Casey Reas lives and works in Los Angeles. His software, prints, and installations have been featured in numerous solo and group exhibitions at museums and galleries in the United States, Europe, and Asia. Casey’s ongoing Process series explores the relationship between naturally evolved systems and those that are synthetic. The imagery evokes transformation, and visualizes systems in motion and at rest. Equally embracing the qualitative human perception and the quantitative rules that define digital culture, organic form emerges from precise mechanical structures.

Casey is a professor at the University of California, Los Angeles. He holds a masters degree from the Massachusetts Institute of Technology in Media Arts and Sciences as well as a bachelors degree from the School of Design, Architecture, Art, and Planning at the University of Cincinnati. With Ben Fry, Reas initiated Processing in 2001. Processing is an open source programming language and environment for creating images, animation, and interaction.

Reas and Fry published Processing: A Programming Handbook for Visual Designers and Artists, a comprehensive introduction to programming within the context of visual media (MIT Press, 2007). In 2010, they publishing Getting Started with Processing, a casual introduction to programming (O’Reilly, 2010). With Chandler McWilliams and Lust, Casey has just published Form+Code in Design, Art, and Architecture (PAPress, 2010), a non-technical introduction to the history, theory, and practice of software in the arts.

Casey is the recipient of a 2008 Tribeca Film Institute Media Arts Fellowship (supported by the Rockefeller Foundation), a 2005 Golden Nica award from the Prix Ars Electronica, and he was included in the 2008 ArtReview Power 100. His images have been featured in various publications including The New York Times, The International Herald Tribune, Print, Eye, Technology Review, and Wired.

December 3: Celia Pearce

Celia Pearce is a game designer, author, researcher, teacher, curator and artist, specializing in multiplayer gaming and virtual worlds, independent, art, and alternative game genres, as well as games and gender. She began designing interactive attractions and exhibitions in 1983, and has held academic appointments since 1998. Her game designs include the award-winning virtual reality attraction Virtual Adventures (for Iwerks and Evans & Sutherland) and the Purple Moon Friendship Adventure Cards for Girls.

Celia received her Ph.D. in 2006 from SMARTLab Centre, then at Central Saint Martins College of Art and Design, University of the Arts London. She currently is Assistant Professor of Digital Media in the School of Literature, Communication and Culture at Georgia Tech, where she also directs the Experimental Game Lab and the Emergent Game Group. She is the author or co-author of numerous papers and book chapters, as well as The Interactive Book (Macmillan 1997) and Communities of Play: Emergent Cultures in Multiplayer Games and Virtual Worlds (MIT 2009). She has also curated new media, virtual reality, and game exhibitions and is currently Festival Chair for IndieCade, an international independent games festival and showcase series. She is a co-founder of the Ludica women’s game collective.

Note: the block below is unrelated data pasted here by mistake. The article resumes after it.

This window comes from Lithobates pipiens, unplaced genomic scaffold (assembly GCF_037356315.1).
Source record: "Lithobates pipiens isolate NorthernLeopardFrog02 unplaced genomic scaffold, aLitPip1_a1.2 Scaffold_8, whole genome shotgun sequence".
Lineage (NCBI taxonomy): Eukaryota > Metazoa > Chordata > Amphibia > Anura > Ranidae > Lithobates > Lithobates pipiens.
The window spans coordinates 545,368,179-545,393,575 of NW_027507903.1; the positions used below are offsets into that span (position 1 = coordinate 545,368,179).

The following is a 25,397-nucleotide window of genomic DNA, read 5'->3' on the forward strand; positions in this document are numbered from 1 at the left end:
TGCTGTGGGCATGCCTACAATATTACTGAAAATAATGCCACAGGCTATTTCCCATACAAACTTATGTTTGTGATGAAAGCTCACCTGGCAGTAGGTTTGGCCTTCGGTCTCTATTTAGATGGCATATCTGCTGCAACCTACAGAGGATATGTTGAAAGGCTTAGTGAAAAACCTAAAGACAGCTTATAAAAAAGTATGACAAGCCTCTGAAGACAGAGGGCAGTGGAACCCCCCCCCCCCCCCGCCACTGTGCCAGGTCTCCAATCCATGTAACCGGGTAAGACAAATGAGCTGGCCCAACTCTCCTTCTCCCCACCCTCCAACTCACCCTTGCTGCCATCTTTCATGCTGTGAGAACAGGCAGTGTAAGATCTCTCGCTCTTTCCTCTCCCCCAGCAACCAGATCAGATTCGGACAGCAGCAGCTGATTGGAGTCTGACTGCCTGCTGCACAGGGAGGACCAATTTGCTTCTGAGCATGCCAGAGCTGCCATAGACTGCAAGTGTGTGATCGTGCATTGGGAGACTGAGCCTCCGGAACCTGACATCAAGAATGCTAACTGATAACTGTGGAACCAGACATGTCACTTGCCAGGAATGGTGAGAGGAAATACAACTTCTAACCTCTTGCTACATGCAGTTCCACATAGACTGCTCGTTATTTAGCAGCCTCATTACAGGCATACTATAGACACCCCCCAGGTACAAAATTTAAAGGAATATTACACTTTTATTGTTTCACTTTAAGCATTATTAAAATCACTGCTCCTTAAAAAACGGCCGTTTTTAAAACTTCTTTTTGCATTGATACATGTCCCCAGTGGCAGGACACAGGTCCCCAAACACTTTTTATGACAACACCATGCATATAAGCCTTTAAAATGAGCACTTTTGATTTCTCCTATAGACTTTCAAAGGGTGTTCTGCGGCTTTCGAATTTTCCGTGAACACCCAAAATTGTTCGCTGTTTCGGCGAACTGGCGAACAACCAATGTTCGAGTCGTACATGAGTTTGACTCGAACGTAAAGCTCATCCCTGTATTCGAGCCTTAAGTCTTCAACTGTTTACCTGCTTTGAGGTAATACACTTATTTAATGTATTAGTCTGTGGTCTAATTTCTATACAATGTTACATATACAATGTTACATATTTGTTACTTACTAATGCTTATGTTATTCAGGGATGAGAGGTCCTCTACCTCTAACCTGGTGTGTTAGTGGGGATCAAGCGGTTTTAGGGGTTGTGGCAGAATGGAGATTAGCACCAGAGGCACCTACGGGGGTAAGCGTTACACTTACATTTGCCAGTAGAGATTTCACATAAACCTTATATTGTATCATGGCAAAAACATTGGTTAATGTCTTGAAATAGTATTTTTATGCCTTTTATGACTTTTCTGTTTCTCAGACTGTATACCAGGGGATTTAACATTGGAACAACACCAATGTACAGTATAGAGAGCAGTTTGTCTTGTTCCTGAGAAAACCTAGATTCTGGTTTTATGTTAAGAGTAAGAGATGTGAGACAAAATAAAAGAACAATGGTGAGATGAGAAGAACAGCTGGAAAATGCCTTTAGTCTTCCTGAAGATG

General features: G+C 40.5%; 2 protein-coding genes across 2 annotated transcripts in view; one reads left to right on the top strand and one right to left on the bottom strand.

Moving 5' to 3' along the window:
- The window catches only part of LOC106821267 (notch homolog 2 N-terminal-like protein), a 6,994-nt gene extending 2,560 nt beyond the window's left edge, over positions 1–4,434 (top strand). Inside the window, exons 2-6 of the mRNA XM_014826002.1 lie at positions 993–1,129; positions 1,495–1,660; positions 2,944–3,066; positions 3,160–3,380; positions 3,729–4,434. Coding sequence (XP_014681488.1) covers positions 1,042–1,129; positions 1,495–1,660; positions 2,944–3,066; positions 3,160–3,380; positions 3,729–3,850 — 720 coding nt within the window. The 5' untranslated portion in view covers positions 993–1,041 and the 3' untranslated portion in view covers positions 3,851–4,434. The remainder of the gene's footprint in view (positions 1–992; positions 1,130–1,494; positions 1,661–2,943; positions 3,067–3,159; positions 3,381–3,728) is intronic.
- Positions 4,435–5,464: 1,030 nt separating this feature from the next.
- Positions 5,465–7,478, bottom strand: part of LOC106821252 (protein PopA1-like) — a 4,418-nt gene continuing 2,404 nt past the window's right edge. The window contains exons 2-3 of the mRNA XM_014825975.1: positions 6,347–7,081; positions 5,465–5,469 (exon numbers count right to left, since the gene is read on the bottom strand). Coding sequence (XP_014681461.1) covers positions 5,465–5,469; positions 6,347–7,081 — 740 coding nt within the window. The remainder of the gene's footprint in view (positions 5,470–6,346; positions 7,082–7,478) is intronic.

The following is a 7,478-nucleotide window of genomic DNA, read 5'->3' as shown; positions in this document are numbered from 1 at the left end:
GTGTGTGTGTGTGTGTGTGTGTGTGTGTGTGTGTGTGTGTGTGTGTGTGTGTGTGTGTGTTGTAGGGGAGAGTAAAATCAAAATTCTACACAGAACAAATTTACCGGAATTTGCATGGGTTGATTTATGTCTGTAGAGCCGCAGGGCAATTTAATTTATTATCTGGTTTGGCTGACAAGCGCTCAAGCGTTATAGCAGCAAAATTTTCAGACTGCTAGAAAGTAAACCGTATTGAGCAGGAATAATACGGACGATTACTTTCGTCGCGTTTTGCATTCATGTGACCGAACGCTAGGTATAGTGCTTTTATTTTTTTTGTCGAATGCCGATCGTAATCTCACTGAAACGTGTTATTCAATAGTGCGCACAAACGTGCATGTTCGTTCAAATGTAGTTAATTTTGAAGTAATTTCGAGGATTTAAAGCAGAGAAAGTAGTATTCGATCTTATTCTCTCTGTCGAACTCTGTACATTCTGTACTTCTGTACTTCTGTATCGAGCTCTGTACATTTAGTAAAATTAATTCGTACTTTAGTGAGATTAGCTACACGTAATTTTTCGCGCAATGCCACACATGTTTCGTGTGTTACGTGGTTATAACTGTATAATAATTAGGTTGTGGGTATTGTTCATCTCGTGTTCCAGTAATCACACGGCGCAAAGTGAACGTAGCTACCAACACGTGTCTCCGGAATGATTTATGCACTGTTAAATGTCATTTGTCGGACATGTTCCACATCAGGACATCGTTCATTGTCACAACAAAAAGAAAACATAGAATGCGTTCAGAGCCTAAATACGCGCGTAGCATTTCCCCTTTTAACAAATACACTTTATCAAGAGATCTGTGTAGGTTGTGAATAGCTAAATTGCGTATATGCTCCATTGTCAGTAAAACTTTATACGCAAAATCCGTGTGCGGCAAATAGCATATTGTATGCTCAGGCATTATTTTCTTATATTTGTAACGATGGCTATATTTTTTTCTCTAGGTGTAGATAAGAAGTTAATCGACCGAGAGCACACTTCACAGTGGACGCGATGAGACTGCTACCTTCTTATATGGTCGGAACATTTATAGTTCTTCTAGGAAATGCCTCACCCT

Curator: Garnet Hertz
Doctor Garnet Hertz is a Fulbright Scholar and contemporary artist whose work explores themes of technological progress, creativity, innovation and interdisciplinarity. Hertz is a Faculty Member of the Media Design Program at the Art Center College of Design in Pasadena California, a Postdoctoral Research Scholar at the Institute for Software Research at UC Irvine and is Artist in Residence in the Laboratory for Ubiquitous Computing and Interaction at UC Irvine. He has shown his work at several notable international venues in eleven countries including Ars Electronica, DEAF and SIGGRAPH and was awarded the prestigious 2008 Oscar Signorini Award in robotic art. He is founder and director of Dorkbot SoCal, a monthly Los Angeles-based DIY lecture series on electronic art and design. His research is widely cited in academic publications, and popular press on his work has disseminated through 25 countries including The New York Times, Wired, The Washington Post, NPR, USA Today, NBC, CBS, TV Tokyo and CNN Headline News.
By G A R N E T on 2010-10-08 15:34:51
tags

You
play as a traveller whose car got broken on his way to meet with
friends. It seems that he was lucky to find a mension nearby, where he
met an old man who was kind of willing to help him. It only seems that
he was lucky because it didn’t take too long for him to realize that
things only got worse for him.

You
see at first he understands the place is absolutely creepy and weird.
Then it seems to him that he is hallucinating and sees ghosts. A bit
later he finds out that those are not hallucinations. The old guy then
tells him that there is a ghost of a girl that is playing tricks with
them and he is now to do something about it if he wants to ever get out
of that house.

So
this is where the journeys may take you, but luckily it’s just a game
and all it means for you is a great number of puzzles and mysteries and
searches. The adventure portion is rather general in this game. You
will have to look for some items to overcome challenges along the way
all the time. The funniest one was to set free a humster from a washing
machine. Kind of unexpected.

You
are not going to get lost I think because the tasks are given to you
at the bottom of the screen and the active areas are highlighted or
hinted at by the sparkles. There are also mini games all along the way.
They are not very typical and definitely not very easy. So you can
either challenge your mind or skip those once it’s available.

The
hidden object levels are enough in this game to please the fans of
that kind of fun. They usually give you a list of items to find. Those
may include multiple items of one kind. Or you will have to look into
the drawers or boxes in order to find some of the items. Some of them
will have you to put two items together in order to get what is on the
list.

The
graphics of the game are not very detained or hand-drawn, but they do
their job well and are fairly good. It would be much better if the
dialogues were voiced. The story is not told to you right away, which
keeps you iterested in what’s actually going on here.